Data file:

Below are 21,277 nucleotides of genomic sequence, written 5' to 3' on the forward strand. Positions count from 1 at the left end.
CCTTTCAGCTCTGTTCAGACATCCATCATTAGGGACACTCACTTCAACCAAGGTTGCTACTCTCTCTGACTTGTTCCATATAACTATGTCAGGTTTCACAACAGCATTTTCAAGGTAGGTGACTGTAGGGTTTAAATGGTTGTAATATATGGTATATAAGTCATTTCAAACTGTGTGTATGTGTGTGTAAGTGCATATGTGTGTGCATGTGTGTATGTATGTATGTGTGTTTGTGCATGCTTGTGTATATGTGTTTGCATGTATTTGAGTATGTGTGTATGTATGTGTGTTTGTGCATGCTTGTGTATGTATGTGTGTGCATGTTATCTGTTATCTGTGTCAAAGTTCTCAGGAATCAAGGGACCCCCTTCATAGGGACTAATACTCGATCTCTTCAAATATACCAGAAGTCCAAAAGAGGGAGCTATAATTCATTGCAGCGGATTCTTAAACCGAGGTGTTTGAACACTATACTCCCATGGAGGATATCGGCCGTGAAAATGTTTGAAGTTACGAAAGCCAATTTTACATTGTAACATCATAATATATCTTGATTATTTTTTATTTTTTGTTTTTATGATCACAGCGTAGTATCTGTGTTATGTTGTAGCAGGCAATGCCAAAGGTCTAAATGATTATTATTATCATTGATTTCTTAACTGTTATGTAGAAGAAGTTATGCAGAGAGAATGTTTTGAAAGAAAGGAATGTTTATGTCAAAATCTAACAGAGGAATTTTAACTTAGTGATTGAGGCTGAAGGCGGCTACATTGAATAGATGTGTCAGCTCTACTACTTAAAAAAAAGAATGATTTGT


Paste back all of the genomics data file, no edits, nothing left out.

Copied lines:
Below are 21,277 nucleotides of genomic sequence, written 5' to 3' on the forward strand. Positions count from 1 at the left end.
CCTTTCAGCTCTGTTCAGACATCCATCATTAGGGACACTCACTTCAACCAAGGTTGCTACTCTCTCTGACTTGTTCCATATAACTATGTCAGGTTTCACAACAGCATTTTCAAGGTAGGTGACTGTAGGGTTTAAATGGTTGTAATATATGGTATATAAGTCATTTCAAACTGTGTGTATGTGTGTGTAAGTGCATATGTGTGTGCATGTGTGTATGTATGTATGTGTGTTTGTGCATGCTTGTGTATATGTGTTTGCATGTATTTGAGTATGTGTGTATGTATGTGTGTTTGTGCATGCTTGTGTATGTATGTGTGTGCATGTTATCTGTTATCTGTGTCAAAGTTCTCAGGAATCAAGGGACCCCCTTCATAGGGACTAATACTCGATCTCTTCAAATATACCAGAAGTCCAAAAGAGGGAGCTATAATTCATTGCAGCGGATTCTTAAACCGAGGTGTTTGAACACTATACTCCCATGGAGGATATCGGCCGTGAAAATGTTTGAAGTTACGAAAGCCAATTTTACATTGTAACATCATAATATATCTTGATTATTTTTTATTTTTTGTTTTTATGATCACAGCGTAGTATCTGTGTTATGTTGTAGCAGGCAATGCCAAAGGTCTAAATGATTATTATTATCATTGATTTCTTAACTGTTATGTAGAAGAAGTTATGCAGAGAGAATGTTTTGAAAGAAAGGAATGTTTATGTCAAAATCTAACAGAGGAATTTTAACTTAGTGATTGAGGCTGAAGGCGGCTACATTGAATAGATGTGTCAGCTCTACTACTTAAAAAAAAGAATGATTTGT